Artworks in the exhibition and the publication:

Jonas Basanavičius Portrait and Mowers of the XVII Century by Blažiejus Krivickas, 1977 and 1981
I am an artist / I love myself by Konstantinas Bogdanas, 1996
Special project for the Contemporary Art Centre by Ulrich Ruckriem, 2000
From Green to Something Else and Everyone is an Artist by Pierre Bismuth, 2001
Feast / Calamity by Deimantas Narkevičius, 2001
Puddle by Keith Wilson, 2001
What Happens In Halifax Stays in Halifax (in 36 slides) by Mario Garcia Torres, 2004-2006
The Spider Web by Benoît Maire, 2006
Beckett-Beaumont by James Beckett, 2007
Gerard Byrne‘s ‘1984 and Beyond‘ at the Art Exhibition Hall, Vilnius, 2008 by Gintaras Didžiapetris, 2008
This Isn‘t It by Ben Kinmont, 2004, 2008
Permanent Exhibition by Elena Narbutaitė, 2008
Special project for print by Goda Budvytytė with Akvilė Anglickaitė, 2008
Spin by Bram Vreven, 2008
Into Existence, Originally Placed and Sometimes by Ton Schuttelaar, 2008
Sasha by Channa Boon, 2008
and others.

If you look at the works by the recent STROOM Premium artists closely you will notice that they sustain an observant dialogue with the history of contemporary and modern art. The new video directed by Channa Boon, and shot in Vilnius, in an allusion to the myth of the death of painting. Kinetic piece by Bram Vreven, although mute, or perhaps for this reason especially, can be linked with experiments in the music of 50s and 60s. And Ton Schuttelaar carries out the gestures of ready-made in their purest form. Even long before the exhibition was installed these links have filled so much of the room that we decided to make more space – by inserting something between those works and the tradition of modernism, represented by the building of the CAC as well. Encouraged by various remnants of the contradictory internal dialogue that manifest in the building, we decided to stitch them together into one story.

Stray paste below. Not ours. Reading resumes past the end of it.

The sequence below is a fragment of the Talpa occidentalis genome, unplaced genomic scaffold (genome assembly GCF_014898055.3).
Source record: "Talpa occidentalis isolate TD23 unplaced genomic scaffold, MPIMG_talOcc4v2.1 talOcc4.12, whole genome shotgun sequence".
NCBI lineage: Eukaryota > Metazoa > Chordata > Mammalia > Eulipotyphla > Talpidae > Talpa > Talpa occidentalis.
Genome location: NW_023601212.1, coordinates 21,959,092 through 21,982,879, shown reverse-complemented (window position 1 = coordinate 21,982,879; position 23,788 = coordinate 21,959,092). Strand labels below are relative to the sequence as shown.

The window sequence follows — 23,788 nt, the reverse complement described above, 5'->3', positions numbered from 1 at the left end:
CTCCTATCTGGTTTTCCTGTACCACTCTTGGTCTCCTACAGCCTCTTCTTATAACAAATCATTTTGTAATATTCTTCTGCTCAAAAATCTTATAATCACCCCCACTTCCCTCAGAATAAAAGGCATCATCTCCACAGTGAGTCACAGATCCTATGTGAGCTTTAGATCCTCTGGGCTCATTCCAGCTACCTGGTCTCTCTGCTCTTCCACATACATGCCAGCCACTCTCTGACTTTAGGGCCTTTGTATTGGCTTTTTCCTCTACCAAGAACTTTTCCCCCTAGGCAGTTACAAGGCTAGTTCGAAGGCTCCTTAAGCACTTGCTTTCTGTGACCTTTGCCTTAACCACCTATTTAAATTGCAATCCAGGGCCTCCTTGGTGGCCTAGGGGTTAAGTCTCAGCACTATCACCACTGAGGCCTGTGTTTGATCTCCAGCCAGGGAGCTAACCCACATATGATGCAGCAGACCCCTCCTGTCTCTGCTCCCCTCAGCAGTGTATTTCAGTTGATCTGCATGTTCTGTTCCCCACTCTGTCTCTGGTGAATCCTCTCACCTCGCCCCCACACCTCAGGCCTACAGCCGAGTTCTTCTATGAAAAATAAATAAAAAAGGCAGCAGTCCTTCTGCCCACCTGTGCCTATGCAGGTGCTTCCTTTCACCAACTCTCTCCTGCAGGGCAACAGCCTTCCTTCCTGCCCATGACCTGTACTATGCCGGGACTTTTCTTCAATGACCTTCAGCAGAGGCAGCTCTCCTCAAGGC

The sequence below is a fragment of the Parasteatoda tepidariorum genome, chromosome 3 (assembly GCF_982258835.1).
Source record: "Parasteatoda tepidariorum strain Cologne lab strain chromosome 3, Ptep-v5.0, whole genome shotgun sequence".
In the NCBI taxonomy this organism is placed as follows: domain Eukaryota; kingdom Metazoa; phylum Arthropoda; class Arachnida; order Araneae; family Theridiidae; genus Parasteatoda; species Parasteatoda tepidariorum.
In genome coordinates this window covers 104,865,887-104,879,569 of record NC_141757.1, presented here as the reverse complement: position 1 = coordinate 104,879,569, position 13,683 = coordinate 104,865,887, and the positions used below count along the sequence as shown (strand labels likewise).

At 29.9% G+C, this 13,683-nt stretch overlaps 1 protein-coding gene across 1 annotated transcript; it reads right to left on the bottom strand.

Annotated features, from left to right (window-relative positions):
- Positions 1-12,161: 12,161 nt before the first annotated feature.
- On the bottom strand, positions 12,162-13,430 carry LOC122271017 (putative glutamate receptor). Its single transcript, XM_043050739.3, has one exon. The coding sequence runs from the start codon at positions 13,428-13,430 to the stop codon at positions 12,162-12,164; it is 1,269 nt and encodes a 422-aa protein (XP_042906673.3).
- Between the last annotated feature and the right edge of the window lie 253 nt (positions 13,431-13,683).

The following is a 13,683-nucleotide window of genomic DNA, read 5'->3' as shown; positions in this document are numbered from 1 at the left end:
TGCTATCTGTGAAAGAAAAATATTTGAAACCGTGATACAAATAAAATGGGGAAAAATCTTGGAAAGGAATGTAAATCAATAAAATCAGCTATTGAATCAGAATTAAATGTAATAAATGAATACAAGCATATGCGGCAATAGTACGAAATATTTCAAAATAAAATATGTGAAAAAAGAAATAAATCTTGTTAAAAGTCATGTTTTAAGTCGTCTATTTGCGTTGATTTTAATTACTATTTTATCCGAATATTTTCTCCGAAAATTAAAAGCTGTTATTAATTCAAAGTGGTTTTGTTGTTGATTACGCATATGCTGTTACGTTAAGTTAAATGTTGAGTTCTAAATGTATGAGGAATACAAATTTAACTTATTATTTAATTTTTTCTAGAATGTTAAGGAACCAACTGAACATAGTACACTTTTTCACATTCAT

In the context of daily activities of the Contemporary Art Centre this exhibition could be said to be a pseudo-museological endeavour. Most of the artworks referred to in the title as already there’ remain from previous exhibitions at the CAC but have lost their status of an artwork over time or are often misattributed. Among them is a puddle once constructed in front of the main entrance of the CAC, a light installation that was kept switched off and painted-over works within the walls. Other works have turned into icons, integral to the building, or, on the contrary, have been produced in collaboration with the Contemporary Art Centre but for a variety of reasons were never shown here. The late author of the oldest works in the exhibition would have turned a hundred years old this year; his works have been in the building longer than the institution itself. The exhibition guidebook will help visitors find works that are not possible to show in the exhibition room.

In a certain sense this is two exhibitions in one, and so it may come as no surprise that there are works that do not belong to either. The two-headed Greek god Janus, a figure that used to represent doorways and different aspects of time, can be said to be an inspiration for the inner contradiction of the double show. It is also inspired by something that the writer Italo Calvino used to say – that you can‘t read the same book in the same way the second (or the third) time. The exhibition pays great attention to revisionist art practices and the theme of cultural amnesia.

Organisers: STROOM Den Haag, CAC Vilnius